Changes May Allow Many Back in the Housing Market
Policy changes by two of the biggest players in the mortgage market could open doors to home purchases this fall by thousands of people who were hard hit by the housing bust and who thought they’d have to wait for years before owning again.
Fannie Mae, the federally controlled mortgage investor, has come up with a “fix” designed to help large numbers of consumers whose short sales were misidentified as foreclosures by the national credit bureaus. Under previous rules, short-sellers would have to wait for up to seven years before becoming eligible for a new mortgage to buy a house. Under the revised plan, they may be able to qualify for a mortgage in as little as two years. Homeowners who are foreclosed upon generally must still wait for up to seven years before becoming eligible again to finance a house through Fannie. Industry estimates suggest that more than 2 million short-sellers might be affected by credit bureaus’ inaccurate descriptions of their transactions.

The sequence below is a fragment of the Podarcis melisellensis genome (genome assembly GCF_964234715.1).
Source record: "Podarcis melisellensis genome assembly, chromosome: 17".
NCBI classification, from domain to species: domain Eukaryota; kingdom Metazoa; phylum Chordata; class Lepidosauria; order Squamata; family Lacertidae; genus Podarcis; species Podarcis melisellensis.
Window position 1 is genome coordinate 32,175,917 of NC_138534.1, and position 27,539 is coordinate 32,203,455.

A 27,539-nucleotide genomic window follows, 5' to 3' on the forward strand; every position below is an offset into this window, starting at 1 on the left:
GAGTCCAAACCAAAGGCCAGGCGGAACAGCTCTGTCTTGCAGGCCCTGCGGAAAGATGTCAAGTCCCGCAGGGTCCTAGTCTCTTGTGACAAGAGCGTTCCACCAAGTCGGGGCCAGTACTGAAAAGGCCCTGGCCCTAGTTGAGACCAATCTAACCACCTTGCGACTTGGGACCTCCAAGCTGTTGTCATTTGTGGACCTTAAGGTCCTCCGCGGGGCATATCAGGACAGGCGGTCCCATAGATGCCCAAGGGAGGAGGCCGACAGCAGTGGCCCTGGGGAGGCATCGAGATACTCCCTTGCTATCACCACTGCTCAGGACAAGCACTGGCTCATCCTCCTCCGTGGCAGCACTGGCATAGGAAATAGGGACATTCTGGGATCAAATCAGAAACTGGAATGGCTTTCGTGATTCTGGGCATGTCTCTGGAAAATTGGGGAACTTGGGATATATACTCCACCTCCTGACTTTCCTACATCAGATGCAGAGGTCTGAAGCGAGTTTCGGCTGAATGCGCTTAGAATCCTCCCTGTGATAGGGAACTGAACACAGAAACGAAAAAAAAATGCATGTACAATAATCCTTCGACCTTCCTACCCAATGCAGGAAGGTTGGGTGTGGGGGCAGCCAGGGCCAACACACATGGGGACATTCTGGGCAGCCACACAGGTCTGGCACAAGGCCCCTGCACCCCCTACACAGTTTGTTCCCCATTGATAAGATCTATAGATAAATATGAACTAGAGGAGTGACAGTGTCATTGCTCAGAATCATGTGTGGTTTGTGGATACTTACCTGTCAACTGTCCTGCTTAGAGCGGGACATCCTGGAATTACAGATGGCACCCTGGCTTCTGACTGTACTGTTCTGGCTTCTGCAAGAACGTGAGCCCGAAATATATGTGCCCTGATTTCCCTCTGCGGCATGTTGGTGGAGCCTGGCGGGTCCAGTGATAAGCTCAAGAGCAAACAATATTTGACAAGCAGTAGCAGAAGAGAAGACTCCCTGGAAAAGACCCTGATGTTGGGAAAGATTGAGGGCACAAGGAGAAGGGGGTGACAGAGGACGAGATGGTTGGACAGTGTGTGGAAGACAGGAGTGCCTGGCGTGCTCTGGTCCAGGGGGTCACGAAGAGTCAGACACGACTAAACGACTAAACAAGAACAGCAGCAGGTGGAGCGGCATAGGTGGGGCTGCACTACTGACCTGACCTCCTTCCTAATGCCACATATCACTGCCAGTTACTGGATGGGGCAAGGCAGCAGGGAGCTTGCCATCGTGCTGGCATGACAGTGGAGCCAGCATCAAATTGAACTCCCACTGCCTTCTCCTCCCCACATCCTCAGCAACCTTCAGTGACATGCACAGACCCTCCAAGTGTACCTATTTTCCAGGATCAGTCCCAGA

Meanwhile, the Federal Housing Administration has announced a new program allowing borrowers whose previous mortgage troubles were caused by “extenuating circumstances” beyond their control to obtain new mortgages in as little as a year after losing their homes instead of the current three years. They will need to show that their delinquency problem was caused by a 20 percent or greater drop in income that continued for at least six months, and that they are now “back to work,” paying their bills on time and earning enough to qualify for a new FHA-insured mortgage.
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